The typical consumer does not know how much she has purchased and what it will cost her until the end of the month when she gets her bill. If she should go to the trouble of looking at her meter at 3 p.m. on a hot summer day with the air conditioning on high, and the clothes dryer cranking away, she will note that the little monitoring wheels are spinning much faster than when she inspects it at 3 o’clock in the morning.
Conduct the following mental experiment in the airline and hotel examples: Imagine that a flat average cost price is charged independent of day of week, holidays and season. Presto, there would be a shortage of airplane seats and accommodation rooms at all peak demand times, more airplanes and more hotels would have to be built and this extra capacity would be idle at all other times. All customers able and willing to consume more off-peak, if they could save money, would be forced to help pay for the idle capacity caused by the peak users.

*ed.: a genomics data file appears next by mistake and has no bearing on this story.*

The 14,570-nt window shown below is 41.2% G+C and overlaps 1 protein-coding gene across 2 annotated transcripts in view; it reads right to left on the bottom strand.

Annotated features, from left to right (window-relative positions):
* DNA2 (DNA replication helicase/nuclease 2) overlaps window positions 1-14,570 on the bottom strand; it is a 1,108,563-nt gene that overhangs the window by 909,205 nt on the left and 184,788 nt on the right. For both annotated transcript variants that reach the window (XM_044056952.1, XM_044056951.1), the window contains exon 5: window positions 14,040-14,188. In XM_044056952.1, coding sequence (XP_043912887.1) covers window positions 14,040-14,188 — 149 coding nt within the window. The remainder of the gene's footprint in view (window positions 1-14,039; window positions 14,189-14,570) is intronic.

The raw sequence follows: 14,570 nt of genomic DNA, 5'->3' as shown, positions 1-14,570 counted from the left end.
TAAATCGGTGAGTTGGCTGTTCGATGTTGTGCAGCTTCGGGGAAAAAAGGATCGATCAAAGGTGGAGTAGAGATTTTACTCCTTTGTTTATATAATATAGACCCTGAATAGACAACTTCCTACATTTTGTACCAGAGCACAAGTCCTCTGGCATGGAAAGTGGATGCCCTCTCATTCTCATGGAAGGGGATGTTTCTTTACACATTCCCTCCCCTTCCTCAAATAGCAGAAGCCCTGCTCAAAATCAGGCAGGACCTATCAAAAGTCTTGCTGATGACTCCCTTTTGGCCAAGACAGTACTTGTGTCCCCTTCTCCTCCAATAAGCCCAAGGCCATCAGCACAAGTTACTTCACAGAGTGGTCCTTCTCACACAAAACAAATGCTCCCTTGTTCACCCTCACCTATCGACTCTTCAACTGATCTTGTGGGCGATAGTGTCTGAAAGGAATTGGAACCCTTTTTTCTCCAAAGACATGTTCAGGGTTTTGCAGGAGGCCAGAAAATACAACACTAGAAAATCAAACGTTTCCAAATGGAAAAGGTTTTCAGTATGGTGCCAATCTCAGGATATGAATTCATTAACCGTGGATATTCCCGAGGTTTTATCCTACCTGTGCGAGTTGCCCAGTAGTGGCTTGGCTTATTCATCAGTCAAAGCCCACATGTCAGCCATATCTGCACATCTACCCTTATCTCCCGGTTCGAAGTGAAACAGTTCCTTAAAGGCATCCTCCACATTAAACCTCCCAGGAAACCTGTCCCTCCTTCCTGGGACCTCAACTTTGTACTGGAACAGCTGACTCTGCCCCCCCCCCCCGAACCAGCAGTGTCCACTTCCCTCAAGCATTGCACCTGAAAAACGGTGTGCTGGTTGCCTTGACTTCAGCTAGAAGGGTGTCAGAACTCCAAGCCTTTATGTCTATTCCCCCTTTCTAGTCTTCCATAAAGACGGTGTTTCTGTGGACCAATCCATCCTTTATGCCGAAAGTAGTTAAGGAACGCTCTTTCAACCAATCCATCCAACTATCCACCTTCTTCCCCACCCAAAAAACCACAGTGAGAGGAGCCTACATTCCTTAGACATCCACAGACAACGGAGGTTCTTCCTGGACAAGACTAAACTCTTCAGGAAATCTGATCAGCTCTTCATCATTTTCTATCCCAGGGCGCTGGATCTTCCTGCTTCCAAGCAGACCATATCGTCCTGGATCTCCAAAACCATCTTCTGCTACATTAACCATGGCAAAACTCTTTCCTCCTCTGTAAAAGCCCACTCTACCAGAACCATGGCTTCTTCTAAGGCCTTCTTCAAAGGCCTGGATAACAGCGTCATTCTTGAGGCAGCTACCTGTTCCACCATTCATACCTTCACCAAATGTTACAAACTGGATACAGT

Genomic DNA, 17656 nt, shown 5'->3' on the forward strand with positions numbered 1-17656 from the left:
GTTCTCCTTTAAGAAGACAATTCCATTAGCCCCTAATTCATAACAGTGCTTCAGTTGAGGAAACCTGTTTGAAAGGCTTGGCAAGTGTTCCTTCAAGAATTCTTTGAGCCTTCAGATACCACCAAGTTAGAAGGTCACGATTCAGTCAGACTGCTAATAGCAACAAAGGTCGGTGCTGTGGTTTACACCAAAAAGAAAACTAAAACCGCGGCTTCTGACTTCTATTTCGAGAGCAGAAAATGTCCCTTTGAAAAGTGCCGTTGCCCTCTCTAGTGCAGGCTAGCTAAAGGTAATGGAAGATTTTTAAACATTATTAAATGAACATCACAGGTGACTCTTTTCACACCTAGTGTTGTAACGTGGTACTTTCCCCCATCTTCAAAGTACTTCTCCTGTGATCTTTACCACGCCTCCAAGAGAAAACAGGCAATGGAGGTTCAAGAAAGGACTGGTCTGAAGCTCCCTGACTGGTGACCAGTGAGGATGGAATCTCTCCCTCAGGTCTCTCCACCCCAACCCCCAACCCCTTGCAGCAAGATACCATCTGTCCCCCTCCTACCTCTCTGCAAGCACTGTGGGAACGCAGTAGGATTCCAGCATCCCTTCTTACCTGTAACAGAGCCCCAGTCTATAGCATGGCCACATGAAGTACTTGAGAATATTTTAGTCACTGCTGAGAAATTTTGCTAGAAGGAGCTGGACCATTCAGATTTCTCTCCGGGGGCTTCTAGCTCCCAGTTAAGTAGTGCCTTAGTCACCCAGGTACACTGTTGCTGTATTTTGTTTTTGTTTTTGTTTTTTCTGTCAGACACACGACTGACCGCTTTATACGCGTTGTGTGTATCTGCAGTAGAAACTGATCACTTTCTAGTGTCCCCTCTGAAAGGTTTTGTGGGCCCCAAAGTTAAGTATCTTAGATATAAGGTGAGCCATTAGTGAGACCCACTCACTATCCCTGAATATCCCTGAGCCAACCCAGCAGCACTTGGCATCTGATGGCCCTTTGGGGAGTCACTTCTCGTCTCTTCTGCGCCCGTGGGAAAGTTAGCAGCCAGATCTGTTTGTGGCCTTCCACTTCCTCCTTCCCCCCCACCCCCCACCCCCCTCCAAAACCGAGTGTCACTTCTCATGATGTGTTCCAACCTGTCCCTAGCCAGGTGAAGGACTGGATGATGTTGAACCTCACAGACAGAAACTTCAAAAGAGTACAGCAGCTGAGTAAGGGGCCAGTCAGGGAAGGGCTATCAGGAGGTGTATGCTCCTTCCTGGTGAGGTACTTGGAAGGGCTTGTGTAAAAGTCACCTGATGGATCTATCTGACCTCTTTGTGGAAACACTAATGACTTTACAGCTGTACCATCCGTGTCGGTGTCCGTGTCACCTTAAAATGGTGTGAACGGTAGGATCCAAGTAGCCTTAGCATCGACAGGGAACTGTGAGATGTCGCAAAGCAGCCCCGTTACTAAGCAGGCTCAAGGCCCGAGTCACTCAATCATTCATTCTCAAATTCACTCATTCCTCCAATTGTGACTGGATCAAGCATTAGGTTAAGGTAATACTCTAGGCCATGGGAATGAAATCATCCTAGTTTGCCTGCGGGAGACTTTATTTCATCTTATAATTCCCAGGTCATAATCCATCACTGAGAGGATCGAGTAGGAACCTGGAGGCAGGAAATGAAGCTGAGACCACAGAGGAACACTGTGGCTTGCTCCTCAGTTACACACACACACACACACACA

Some well-meaning officials have suggested that the California experience shows that the energy crisis is here to stay, and that Americans need more supplies of energy because you cannot get more for less — shades of the bogus energy crisis of the 1970s! Hardly. The market will determine whether Americans need more energy supplies after retail competition has filled in some of the idle capacity intervals.